Top 5 Fatigue Causes: Understanding Why You’re So Tired

Fatigue is a common symptom in people with medical conditions like cancer and diabetes, mood disorders like depression and anxiety, and even in people who are otherwise “healthy.”

Yet despite how prevalent it is, medical researchers still do not completely understand what happens in the body to cause fatigue. They hypothesize that fatigue typically results from a complex set of interacting factors, rather than a single cause. A number of these factors have now been identified and studied. Here we take a look at five of the most common fatigue causes.

The Top 5 Fatigue Causes

  • Stress. Chronic stress often leads to dysregulation of the body’s stress systems and is a common underlying cause of chronic fatigue.[1] The popular term “adrenal fatigue,” with its focus on the adrenal glands and cortisol production, is often used to describe this unhealthy reaction to chronic stress. Adrenal fatigue, however, does not take into account the complex system of interconnected events involved in the stress response. The brain, nervous system, endocrine (hormonal system), and immune system are all key components, as are adrenal glands. In particular, the hypothalamic-pituitary-adrenal (HPA) axis and the sympathetic nervous system (SNS) are the primary regulatory centers. Fatigue is a common consequence of excessive, prolonged, or inadequate regulation of these stress response systems.[2] (Find tips on beating stress here.)
  • Poor nutrition/digestion. Nutrition and digestive issues such as nutritional deficiencies, food allergies, blood sugar dysregulation, and excessive permeability in the lining of the intestines can all cause fatigue. Those suffering from fatigue are commonly eating a poor quality diet (low in fruits and vegetables; deficient in vitamins, minerals, and phytonutrients; excessive in high-glycemic, high-fat, high-inflammatory foods). In addition, fatigue sufferers have been found to have more digestive symptoms linked to altered intestinal bacteria (such as not enough acidophilus) and abnormal function of the intestinal lining (a.k.a. “leaky gut”) compared to non-fatigued individuals.[3] (Learn more about leaky gut syndrome here: 5 Top Reasons You Might Have Leaky Gut Syndrome and Feel Tired All the Time or Have Depression Symptoms.
  • Hormone imbalances. Fatigue may result from low or imbalanced levels of common hormones such as thyroid, testosterone, estrogen, and progesterone. Low thyroid hormone levels resulting from autoimmune thyroid disease is one of the most common hormone-related disorders, and fatigue is the main symptom of hypothyroidism. In women, menopausal symptoms such as night sweats are notorious for causing fatigue [4], while in men testosterone deficiency as a cause of fatigue is now being recognized more than ever before.[5]
  • Anxiety and depression. Mood disorders such as depression and anxiety, the most common mental health disorders in the US, either cause or are strongly associated with fatigue and daytime sleepiness. The majority of people with depression suffer from fatigue. In fact, fatigue is one of the most common symptoms of depression that patients complain to their healthcare providers about. In one recent study, more than 90 percent of patients with major depression had severe fatigue despite the fact that more than 80 percent of these patients were already taking antidepressant medications.[6] Depression-related fatigue is often associated with impaired concentration, irritability, and reduced productivity.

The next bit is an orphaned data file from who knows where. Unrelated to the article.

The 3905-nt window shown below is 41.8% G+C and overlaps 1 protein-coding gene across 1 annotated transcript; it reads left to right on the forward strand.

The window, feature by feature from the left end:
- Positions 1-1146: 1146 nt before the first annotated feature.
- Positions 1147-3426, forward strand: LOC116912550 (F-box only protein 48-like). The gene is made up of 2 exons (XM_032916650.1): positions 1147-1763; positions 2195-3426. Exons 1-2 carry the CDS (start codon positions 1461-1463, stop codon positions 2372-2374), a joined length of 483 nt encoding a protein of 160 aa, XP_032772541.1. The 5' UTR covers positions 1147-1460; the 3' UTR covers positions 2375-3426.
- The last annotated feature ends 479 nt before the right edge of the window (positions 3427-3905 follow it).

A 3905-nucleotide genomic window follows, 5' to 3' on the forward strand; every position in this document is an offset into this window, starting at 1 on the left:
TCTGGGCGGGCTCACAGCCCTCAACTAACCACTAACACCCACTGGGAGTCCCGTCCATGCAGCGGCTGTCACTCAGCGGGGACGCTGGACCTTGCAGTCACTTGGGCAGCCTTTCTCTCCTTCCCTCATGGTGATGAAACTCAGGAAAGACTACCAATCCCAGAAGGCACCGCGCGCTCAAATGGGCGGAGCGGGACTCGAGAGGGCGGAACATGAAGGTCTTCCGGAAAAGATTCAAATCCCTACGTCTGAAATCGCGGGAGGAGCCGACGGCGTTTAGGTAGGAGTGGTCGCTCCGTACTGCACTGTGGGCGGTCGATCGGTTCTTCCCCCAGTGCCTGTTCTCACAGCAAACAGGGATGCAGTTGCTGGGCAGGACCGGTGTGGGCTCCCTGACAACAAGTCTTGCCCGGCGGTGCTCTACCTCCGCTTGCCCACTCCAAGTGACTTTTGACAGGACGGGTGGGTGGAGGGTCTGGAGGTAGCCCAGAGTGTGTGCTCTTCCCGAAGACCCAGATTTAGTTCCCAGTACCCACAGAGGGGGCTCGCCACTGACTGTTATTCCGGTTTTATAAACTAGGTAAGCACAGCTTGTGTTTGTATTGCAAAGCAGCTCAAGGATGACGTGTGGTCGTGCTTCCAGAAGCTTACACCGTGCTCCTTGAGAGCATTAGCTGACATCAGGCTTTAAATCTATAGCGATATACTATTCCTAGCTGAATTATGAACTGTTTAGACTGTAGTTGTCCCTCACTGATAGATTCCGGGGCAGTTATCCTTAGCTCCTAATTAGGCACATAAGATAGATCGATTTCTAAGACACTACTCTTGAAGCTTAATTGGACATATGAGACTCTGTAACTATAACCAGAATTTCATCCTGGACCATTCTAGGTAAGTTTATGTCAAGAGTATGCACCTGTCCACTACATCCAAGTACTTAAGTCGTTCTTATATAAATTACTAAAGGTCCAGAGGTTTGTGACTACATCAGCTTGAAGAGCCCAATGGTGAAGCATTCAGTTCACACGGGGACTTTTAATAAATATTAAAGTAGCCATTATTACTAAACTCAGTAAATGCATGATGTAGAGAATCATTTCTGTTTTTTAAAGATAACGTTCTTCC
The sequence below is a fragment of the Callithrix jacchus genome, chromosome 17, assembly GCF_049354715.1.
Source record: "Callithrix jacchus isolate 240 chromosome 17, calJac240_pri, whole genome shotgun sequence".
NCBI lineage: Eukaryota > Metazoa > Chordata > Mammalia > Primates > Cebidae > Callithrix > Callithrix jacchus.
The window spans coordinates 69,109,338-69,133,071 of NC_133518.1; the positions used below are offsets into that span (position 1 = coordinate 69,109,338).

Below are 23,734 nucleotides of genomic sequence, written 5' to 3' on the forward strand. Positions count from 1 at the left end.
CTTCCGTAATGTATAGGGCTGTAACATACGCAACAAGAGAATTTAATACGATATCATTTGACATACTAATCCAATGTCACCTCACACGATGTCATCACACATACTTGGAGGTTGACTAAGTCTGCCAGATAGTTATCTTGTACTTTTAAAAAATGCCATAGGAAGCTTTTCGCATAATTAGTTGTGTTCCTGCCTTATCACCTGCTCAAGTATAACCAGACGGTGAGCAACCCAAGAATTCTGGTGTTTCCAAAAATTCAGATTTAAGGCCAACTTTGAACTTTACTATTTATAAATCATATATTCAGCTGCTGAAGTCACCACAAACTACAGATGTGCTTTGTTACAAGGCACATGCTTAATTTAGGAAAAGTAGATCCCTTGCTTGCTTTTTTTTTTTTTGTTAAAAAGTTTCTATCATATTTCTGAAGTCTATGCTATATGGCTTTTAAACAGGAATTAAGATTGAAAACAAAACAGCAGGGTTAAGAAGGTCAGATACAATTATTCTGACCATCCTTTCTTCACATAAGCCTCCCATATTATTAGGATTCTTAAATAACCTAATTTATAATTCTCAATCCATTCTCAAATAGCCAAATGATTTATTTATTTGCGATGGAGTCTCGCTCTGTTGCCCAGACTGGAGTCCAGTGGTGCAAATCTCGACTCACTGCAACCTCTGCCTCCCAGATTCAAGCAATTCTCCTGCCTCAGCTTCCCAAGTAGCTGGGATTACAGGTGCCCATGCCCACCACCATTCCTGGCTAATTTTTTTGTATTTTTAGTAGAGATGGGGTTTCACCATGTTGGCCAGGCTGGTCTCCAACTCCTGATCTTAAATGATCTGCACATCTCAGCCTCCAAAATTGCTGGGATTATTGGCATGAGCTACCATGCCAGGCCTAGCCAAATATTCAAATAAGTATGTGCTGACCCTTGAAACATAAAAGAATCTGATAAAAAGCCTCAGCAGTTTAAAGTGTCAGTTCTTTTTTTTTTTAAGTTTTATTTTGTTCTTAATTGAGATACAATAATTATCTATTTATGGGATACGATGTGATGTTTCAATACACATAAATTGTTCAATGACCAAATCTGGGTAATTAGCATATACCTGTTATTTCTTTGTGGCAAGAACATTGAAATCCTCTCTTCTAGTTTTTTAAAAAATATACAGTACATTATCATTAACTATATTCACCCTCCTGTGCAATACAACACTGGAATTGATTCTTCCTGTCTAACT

• fatigue causes

    To overcome fatigue, break the cycle of a sedentary lifestyle and start a regular exercise program.

  • Sedentary lifestyle and deconditioning. Being highly sedentary increases the risk of chronic fatigue. Not getting enough exercise and physical activity causes deconditioning of the body’s musculoskeletal and cardiovascular systems and depresses mood, all of which lead to fatigue. Studies show that the more regular physical activity you get, the more likely you are to feel energetic. Exercise has been shown to help reverse fatigue associated with all kinds of medical conditions, from cancer to autoimmune diseases to depression.[7] (Find more reasons to exercise here.)

So if you’re “feeling sleepy all the time,” which of the above fatigue causes might apply to you? You may need to engage the services of a qualified integrative physician to help you sort through the various fatigue causes, run the necessary tests, and develop a strategy that deals with the root cause of your persistent tiredness. Understanding the root causes is the first step to recovery.

[1] Silverman MN, Hein CN, et al. Neuroendocrine and immune contributors to fatigue. PM R. 2010 May; 2(5): 338-346.

[2] Papadopoulos AS, Cleare AJ. Hypothalamic-pituitary-adrenal axis dysfunction in chronic fatigue syndrome. Nat Rev Endocrinol. 2011 Sep 27;8(1):22-32.

[3] Lakhan SE, Kirchgessner A. Gut inflammation in chronic fatigue syndrome.  Nutrition & Metabolism 2010, 7:79.

[4] Alexander JL, Neylan T, et al. Assessment and treatment for insomnia and fatigue in the symptomatic menopausal woman with psychiatric comorbidity. Expert Rev Neurother. 2007 Nov;7(11 Suppl):S139-55.

[5] Moncada I. Testosterone and men’s quality of life. Aging Male. 2006 Dec;9(4):189-93.

[6] Ferrentinos P, Kontaxakis V, et al. The Fatigue Questionnaire: standardization in patients with major depression. Psychiatry Res. 2010;177(1):114–119.

[7] O’Connor PJ, Puetz TW. Chronic physical activity and feelings of energy and fatigue. Med Sci Sports Exerc. 2005 Feb;37(2):299-305.

This blog was published in 2012 and has been updated. 

The post Top 5 Fatigue Causes: Understanding Why You’re So Tired appeared first on University Health News.

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